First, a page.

-This is admittedly more speculative, but by 1944, the US military has a lot of experience with counter-insurgency. There’s likely a much better idea among US policy makers and military commanders as to what works and what will likely not. As harsh as the US response can be, the US will not pursue policies likely to both set back the political goal of reunion and drive large numbers of people into armed resistance.



This is not something that I thought about, but I could see happening. Of course, the US will likely attempt to demolish all remaining former CS fortifications.
By 2020 TTL, what’re relations like between the dependents of former Canada and the CSA with the rest of America?
 
By 2020 TTL, what’re relations like between the dependents of former Canada and the CSA with the rest of America?
My personal theory

Canada- There is still a "Canadian" Identity but it's much weaker then OTL. By 2020 the majority of the populace of OTL Canada consider themselves "American". Some are old Canadians who assimilated into the American identity. But most of the populace are as a result of policies enacted by the US government descended from Americans who immigrated after the annexation of Canada attracted by special tax regimes and free land seized from rebellious Canadians or immigrants from abroad (mostly from specific friendly nations like Germany) attracted by the same things. There has also been signifigant immigration as the more ardent Canadians have fled abroad. Arguably the most "Canadian" places on Earth are now in Australia and New Zealand where numerous Canadian patriots fled too.
 
My personal theory

Canada- There is still a "Canadian" Identity but it's much weaker then OTL. By 2020 the majority of the populace of OTL Canada consider themselves "American". Some are old Canadians who assimilated into the American identity. But most of the populace are as a result of policies enacted by the US government descended from Americans who immigrated after the annexation of Canada attracted by special tax regimes and free land seized from rebellious Canadians or immigrants from abroad (mostly from specific friendly nations like Germany) attracted by the same things. There has also been signifigant immigration as the more ardent Canadians have fled abroad. Arguably the most "Canadian" places on Earth are now in Australia and New Zealand where numerous Canadian patriots fled too.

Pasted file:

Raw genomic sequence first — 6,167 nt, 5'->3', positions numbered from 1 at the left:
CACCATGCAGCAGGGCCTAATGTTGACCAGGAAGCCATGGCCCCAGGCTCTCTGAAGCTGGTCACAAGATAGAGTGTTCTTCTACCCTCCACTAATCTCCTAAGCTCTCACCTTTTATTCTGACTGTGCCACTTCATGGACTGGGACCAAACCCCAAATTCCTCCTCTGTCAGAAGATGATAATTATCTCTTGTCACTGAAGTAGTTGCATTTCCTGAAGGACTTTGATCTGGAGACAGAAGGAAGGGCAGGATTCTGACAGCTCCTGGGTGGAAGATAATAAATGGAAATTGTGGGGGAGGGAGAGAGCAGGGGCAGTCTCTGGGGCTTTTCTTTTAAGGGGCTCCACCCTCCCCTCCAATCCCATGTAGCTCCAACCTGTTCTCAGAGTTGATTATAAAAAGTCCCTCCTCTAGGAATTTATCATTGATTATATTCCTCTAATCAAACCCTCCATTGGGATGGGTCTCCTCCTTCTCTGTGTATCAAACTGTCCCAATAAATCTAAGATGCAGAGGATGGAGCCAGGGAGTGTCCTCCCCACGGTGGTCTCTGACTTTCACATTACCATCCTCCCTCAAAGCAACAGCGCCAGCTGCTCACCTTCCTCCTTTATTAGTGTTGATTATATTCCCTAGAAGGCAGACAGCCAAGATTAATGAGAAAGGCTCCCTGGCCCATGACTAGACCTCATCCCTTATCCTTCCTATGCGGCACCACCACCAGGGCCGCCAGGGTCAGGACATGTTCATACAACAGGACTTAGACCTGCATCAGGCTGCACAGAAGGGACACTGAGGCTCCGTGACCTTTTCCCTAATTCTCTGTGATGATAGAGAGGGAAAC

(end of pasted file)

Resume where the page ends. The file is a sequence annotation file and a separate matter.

Agreed. Even by 1940 in the books, there were plenty of Canadians who disliked the occupation but weren't willing to take up arms. The rebellion of the Second Great War, massive as it was, faded out quickly once the CSA was dead. Why? Because although the insurgents considered themselves Canadian and loved Canada, they weren't willing to throw their lives away. And you can bet that for every diehard Canadian who fought, there were two who put their heads down and thought eh, they might be right- I hate the Yanks too- but I'm not going to get killed to expel them! So, the generation of "rebel" Canadians (barring Alexander Pomeroy-types) largely sees independence postwar as nice, but don't hold your breath, and they certainly aren't willing to actively fight any more. What will that teach the generation born 1945-1955, born into a Canada which has been under American rule for 25-30 years? It will teach them that Canada was something their grandparents knew, but that it isn't now. What will they feel more affinity towards: Canada, something neither they nor their parents ever really knew and which they'll associate with Daddy's war wound, or the USA, which teaches them and provides a society for them to live in? Once the Canadians born in 1950 or so grow up, they'll think of themselves as Americans with Canadian grandparents, and the US will reward them. All this ignores the immigrants and internal migrants moving up to Canada, seeing it as a place to start a new life postwar and Americanising it even more. So, by the 1960s, Canada will be fully integrated into the Union (albiet I do think the "British" would be removed from British Columbia, for obvious reasons, and borders might shift).